Housing scheme which fails to meet financial benchmarks recommended for approval in Penistone
A planned housing development which has attracted widespread objections and will not make enough profit to meet the financial obligations Barnsley Council normally expects is being recommended for approval.
Barnsley Council’s planning board meets on Tuesday May 21 and will hear details of a scheme to put houses on open land off Saunderson Road in Penistone, which has generated concerns from residents, Penistone Town Council and a Barnsley Councillor who represents the area.
Under planning rules, the council would normally expect 30 per cent of the new homes to be given over to ‘affordable housing’, with payments made to cover the additional stress on the education system from putting more families into the area, alongside costs for issues such as providing more green space, to protect the environment for those living in the area.
However, planning board members will be told the objections do not warrant rejecting the application and that the council accepts there is too little profit in the scheme to meet all the financial obligations, which are covered under a scheme called Section 106, in full.
It has been calculated the 28 homes suggested for the site would produce a need for ten new school places, costing £160,000 to provide.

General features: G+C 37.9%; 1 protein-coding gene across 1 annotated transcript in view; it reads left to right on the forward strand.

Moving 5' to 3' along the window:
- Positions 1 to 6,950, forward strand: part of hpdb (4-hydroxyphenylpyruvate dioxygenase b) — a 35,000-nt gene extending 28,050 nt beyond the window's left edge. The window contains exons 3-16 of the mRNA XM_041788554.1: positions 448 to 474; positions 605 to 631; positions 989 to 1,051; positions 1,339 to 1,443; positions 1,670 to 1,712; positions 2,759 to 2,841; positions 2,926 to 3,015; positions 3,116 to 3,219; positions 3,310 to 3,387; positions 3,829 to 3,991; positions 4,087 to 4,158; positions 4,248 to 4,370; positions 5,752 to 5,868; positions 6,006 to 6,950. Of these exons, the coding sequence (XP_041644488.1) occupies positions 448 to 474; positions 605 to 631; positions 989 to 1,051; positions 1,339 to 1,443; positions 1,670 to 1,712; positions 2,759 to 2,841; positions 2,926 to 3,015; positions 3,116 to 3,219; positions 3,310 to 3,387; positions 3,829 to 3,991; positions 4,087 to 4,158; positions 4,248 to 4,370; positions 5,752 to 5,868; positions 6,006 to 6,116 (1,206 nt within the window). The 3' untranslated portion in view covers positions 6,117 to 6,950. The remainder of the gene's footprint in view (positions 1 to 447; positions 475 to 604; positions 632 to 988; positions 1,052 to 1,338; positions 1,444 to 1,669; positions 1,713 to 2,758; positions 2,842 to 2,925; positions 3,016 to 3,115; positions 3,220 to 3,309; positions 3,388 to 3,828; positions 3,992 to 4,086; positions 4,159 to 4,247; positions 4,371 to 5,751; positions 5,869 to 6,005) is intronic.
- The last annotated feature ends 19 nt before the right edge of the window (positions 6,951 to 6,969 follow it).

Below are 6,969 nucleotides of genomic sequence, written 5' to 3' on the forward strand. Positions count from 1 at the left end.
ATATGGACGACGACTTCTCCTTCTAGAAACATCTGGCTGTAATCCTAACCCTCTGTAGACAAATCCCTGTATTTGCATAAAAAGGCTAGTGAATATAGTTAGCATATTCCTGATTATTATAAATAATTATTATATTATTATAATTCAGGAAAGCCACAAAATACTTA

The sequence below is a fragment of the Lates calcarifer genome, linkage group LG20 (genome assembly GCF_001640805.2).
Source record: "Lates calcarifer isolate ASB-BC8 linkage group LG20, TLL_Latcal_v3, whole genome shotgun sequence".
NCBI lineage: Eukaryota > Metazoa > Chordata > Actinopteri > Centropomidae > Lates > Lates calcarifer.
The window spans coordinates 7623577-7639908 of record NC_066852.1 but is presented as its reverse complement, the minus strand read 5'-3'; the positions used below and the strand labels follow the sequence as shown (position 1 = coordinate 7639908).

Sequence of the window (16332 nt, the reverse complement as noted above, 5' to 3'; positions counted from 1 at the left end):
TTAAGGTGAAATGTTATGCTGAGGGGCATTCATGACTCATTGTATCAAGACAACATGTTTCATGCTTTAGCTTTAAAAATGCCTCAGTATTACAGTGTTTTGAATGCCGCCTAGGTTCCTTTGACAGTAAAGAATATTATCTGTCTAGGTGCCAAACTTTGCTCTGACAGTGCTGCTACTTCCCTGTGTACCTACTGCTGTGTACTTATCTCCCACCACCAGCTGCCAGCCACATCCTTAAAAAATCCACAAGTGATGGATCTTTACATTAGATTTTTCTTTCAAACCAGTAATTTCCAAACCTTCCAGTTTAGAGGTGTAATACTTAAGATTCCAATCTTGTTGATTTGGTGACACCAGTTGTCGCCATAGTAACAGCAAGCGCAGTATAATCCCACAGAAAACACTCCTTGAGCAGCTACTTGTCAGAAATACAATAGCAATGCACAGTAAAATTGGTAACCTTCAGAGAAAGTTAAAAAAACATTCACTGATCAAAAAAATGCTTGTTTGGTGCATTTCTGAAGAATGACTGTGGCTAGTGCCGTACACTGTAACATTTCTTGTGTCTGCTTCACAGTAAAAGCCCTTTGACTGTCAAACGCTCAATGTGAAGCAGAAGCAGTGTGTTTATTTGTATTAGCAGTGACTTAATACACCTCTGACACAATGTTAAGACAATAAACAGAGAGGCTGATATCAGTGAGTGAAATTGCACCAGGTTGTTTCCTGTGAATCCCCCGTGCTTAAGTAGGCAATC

But instead of giving over 30 per cent of the new homes for affordable use, Barnsley Council has conducted an appraisal of the development and will accept six homes for that use.
There has been longstanding concern among some in the Penistone district that affordable housing has repeatedly not been provided in that district in the past, with the local authority allowing affordable homes to be provided elsewhere in the borough as an alternative.
Rules were recently changed, with a demand for 30 per cent of new developments to be earmarked for affordable housing in the Penistone district, compared to much lower percentages elsewhere in the borough, to try to address the problem of high property prices.
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The site is included in Barnsley’s recently adopted Local Plan, meaning it has been agreed in principle that it can be used for housing.
At present, it provides a green space and a report to planning councillors accepts that Penistone does not meet accepted standards for such sites, but argues that because the land features in the Local Plan, a compensation payment of £100,000 to improve other green space is an acceptable solution.
Originally, it had been planned to put 24 houses on the site and that generated 20 letters of objection, with another seven letters going in to the council when the figure went up to 28 homes.
Complaints included the loss of green space, insufficient affordable housing, increased traffic, flood risk and potential drainage issues.
Coun Hannah Kitching raised several issues, including access from the estate onto the A628, traffic congestion at Bridge End and the impact of additional homes on schools in the area.
Penistone Town Council’s concerns were that the site was deemed to be a flood plain and development would have a negative impact on the road system in the area.